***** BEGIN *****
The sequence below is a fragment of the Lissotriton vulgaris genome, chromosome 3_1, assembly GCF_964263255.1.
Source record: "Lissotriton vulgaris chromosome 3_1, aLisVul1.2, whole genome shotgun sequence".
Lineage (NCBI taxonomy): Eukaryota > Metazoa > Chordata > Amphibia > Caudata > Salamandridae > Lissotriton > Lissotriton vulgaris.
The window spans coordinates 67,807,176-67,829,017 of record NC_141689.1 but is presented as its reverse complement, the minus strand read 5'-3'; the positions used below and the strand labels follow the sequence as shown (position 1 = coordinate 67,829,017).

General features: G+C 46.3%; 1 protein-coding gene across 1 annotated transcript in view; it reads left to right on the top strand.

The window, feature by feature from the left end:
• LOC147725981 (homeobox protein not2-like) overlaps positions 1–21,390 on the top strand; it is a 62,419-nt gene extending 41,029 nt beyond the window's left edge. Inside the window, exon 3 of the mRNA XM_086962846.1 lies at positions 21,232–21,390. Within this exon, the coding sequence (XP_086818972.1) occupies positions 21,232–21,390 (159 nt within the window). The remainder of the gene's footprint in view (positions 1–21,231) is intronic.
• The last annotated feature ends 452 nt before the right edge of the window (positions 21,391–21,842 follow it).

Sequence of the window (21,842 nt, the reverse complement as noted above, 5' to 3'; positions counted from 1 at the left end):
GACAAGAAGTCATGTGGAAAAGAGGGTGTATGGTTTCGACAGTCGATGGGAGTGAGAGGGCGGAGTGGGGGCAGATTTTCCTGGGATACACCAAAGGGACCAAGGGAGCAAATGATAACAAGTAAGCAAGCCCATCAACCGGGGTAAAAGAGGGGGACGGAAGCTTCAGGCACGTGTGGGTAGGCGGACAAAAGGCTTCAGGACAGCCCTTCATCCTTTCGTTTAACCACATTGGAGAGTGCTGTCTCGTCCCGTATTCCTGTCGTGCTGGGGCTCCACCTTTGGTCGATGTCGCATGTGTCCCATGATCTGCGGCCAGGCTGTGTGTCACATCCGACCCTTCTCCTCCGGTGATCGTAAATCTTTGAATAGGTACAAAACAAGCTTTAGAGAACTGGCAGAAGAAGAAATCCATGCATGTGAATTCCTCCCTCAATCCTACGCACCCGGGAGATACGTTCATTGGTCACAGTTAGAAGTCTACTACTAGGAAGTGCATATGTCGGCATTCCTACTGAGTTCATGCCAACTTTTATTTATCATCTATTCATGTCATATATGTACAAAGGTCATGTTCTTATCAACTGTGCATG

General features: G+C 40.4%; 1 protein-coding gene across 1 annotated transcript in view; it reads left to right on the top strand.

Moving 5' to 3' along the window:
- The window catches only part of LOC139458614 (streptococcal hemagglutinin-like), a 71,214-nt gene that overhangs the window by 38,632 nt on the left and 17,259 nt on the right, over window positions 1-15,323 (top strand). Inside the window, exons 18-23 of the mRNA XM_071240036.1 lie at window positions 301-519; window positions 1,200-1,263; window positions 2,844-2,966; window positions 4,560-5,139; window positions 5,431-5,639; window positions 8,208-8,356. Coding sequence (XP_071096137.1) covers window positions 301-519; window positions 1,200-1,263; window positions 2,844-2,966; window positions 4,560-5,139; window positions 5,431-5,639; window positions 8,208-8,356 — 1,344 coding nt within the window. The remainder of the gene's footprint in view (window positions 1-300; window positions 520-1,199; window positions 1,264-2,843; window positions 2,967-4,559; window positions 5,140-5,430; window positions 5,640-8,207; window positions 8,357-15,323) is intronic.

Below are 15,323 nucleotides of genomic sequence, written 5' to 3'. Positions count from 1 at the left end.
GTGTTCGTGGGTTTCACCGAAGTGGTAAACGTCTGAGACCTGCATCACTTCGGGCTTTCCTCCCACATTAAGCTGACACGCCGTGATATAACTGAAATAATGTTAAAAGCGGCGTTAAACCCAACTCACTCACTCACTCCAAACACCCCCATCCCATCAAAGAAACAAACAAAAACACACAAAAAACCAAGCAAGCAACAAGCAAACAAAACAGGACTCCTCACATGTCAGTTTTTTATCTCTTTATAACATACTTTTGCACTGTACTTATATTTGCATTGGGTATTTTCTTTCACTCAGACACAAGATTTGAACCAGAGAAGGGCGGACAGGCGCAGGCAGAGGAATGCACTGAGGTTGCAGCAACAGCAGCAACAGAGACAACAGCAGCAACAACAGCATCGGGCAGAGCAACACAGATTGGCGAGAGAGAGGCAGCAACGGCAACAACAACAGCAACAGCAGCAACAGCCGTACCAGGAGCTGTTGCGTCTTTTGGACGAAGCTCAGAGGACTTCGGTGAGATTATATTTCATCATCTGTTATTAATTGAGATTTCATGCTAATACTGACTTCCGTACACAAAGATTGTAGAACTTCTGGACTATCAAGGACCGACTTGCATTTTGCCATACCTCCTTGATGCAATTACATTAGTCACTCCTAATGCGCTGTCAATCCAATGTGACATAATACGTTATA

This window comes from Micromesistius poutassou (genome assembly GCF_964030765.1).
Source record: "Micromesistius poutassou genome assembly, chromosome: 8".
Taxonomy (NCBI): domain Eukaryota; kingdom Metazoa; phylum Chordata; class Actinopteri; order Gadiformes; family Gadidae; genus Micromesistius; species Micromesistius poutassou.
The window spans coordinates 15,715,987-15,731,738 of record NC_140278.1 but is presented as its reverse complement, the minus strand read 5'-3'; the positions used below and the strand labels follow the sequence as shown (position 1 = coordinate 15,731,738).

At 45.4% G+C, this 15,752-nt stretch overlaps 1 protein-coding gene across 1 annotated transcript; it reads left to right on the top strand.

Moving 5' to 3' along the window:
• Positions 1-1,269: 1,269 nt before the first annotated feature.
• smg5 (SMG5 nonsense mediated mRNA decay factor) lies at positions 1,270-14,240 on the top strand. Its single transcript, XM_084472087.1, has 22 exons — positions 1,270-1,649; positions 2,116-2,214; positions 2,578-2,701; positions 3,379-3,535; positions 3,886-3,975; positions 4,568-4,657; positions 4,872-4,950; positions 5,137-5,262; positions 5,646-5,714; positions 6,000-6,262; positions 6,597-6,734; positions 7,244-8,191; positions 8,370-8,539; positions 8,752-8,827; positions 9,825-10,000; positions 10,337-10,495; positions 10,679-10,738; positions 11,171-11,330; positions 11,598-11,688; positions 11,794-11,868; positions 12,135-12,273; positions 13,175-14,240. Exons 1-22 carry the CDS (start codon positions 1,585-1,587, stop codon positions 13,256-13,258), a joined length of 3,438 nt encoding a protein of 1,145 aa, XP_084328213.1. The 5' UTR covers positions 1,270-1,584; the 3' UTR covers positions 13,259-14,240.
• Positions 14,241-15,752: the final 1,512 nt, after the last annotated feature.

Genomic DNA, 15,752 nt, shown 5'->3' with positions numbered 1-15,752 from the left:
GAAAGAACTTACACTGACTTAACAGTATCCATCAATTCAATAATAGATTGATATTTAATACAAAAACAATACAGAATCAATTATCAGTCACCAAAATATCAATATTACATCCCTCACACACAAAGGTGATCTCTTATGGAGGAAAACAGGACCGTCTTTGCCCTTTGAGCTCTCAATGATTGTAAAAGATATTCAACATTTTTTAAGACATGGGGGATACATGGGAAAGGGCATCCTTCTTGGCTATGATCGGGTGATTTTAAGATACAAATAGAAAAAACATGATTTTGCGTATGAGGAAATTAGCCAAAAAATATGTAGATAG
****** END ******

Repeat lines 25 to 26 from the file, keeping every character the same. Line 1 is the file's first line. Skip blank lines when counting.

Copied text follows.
Genomic DNA, 15,752 nt, shown 5'->3' with positions numbered 1-15,752 from the left:
GAAAGAACTTACACTGACTTAACAGTATCCATCAATTCAATAATAGATTGATATTTAATACAAAAACAATACAGAATCAATTATCAGTCACCAAAATATCAATATTACATCCCTCACACACAAAGGTGATCTCTTATGGAGGAAAACAGGACCGTCTTTGCCCTTTGAGCTCTCAATGATTGTAAAAGATATTCAACATTTTTTAAGACATGGGGGATACATGGGAAAGGGCATCCTTCTTGGCTATGATCGGGTGATTTTAAGATACAAATAGAAAAAACATGATTTTGCGTATGAGGAAATTAGCCAAAAAATATGTAGATAG